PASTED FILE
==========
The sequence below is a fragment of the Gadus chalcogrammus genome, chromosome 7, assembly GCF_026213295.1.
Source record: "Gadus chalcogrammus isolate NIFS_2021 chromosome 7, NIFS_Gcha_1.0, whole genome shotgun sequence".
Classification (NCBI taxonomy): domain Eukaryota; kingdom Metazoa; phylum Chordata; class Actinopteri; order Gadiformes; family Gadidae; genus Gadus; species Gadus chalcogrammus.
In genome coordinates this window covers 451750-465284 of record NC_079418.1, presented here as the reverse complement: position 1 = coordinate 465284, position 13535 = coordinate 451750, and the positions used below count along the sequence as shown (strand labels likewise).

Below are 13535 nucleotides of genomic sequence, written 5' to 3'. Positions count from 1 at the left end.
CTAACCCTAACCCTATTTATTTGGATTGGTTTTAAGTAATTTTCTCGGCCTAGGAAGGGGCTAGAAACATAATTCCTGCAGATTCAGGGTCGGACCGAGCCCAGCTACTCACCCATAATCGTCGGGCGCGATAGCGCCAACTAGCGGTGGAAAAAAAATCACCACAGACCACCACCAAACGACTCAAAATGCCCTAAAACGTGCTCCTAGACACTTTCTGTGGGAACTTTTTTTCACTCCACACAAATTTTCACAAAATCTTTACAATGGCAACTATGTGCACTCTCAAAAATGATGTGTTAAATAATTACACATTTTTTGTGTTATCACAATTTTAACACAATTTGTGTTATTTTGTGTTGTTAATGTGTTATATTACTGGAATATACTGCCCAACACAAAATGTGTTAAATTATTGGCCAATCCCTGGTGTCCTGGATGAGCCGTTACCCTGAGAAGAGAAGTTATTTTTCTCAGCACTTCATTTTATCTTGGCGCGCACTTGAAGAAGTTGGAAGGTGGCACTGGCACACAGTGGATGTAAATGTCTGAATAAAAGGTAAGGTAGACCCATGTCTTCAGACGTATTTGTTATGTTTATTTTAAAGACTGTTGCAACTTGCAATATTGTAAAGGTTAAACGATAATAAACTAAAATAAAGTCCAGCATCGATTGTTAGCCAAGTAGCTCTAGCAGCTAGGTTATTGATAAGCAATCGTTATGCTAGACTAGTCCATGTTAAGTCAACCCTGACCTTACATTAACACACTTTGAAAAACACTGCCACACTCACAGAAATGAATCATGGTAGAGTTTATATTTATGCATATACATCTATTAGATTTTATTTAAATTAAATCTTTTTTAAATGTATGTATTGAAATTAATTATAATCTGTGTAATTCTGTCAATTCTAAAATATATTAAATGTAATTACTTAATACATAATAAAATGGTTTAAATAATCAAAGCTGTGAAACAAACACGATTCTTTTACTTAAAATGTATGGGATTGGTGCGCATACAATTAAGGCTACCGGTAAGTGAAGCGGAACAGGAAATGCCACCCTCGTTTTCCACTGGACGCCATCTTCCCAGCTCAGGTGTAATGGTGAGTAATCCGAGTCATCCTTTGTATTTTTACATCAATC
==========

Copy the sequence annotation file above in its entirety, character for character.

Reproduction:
The sequence below is a fragment of the Gadus chalcogrammus genome, chromosome 7, assembly GCF_026213295.1.
Source record: "Gadus chalcogrammus isolate NIFS_2021 chromosome 7, NIFS_Gcha_1.0, whole genome shotgun sequence".
Classification (NCBI taxonomy): domain Eukaryota; kingdom Metazoa; phylum Chordata; class Actinopteri; order Gadiformes; family Gadidae; genus Gadus; species Gadus chalcogrammus.
In genome coordinates this window covers 451750-465284 of record NC_079418.1, presented here as the reverse complement: position 1 = coordinate 465284, position 13535 = coordinate 451750, and the positions used below count along the sequence as shown (strand labels likewise).

Below are 13535 nucleotides of genomic sequence, written 5' to 3'. Positions count from 1 at the left end.
CTAACCCTAACCCTATTTATTTGGATTGGTTTTAAGTAATTTTCTCGGCCTAGGAAGGGGCTAGAAACATAATTCCTGCAGATTCAGGGTCGGACCGAGCCCAGCTACTCACCCATAATCGTCGGGCGCGATAGCGCCAACTAGCGGTGGAAAAAAAATCACCACAGACCACCACCAAACGACTCAAAATGCCCTAAAACGTGCTCCTAGACACTTTCTGTGGGAACTTTTTTTCACTCCACACAAATTTTCACAAAATCTTTACAATGGCAACTATGTGCACTCTCAAAAATGATGTGTTAAATAATTACACATTTTTTGTGTTATCACAATTTTAACACAATTTGTGTTATTTTGTGTTGTTAATGTGTTATATTACTGGAATATACTGCCCAACACAAAATGTGTTAAATTATTGGCCAATCCCTGGTGTCCTGGATGAGCCGTTACCCTGAGAAGAGAAGTTATTTTTCTCAGCACTTCATTTTATCTTGGCGCGCACTTGAAGAAGTTGGAAGGTGGCACTGGCACACAGTGGATGTAAATGTCTGAATAAAAGGTAAGGTAGACCCATGTCTTCAGACGTATTTGTTATGTTTATTTTAAAGACTGTTGCAACTTGCAATATTGTAAAGGTTAAACGATAATAAACTAAAATAAAGTCCAGCATCGATTGTTAGCCAAGTAGCTCTAGCAGCTAGGTTATTGATAAGCAATCGTTATGCTAGACTAGTCCATGTTAAGTCAACCCTGACCTTACATTAACACACTTTGAAAAACACTGCCACACTCACAGAAATGAATCATGGTAGAGTTTATATTTATGCATATACATCTATTAGATTTTATTTAAATTAAATCTTTTTTAAATGTATGTATTGAAATTAATTATAATCTGTGTAATTCTGTCAATTCTAAAATATATTAAATGTAATTACTTAATACATAATAAAATGGTTTAAATAATCAAAGCTGTGAAACAAACACGATTCTTTTACTTAAAATGTATGGGATTGGTGCGCATACAATTAAGGCTACCGGTAAGTGAAGCGGAACAGGAAATGCCACCCTCGTTTTCCACTGGACGCCATCTTCCCAGCTCAGGTGTAATGGTGAGTAATCCGAGTCATCCTTTGTATTTTTACATCAATC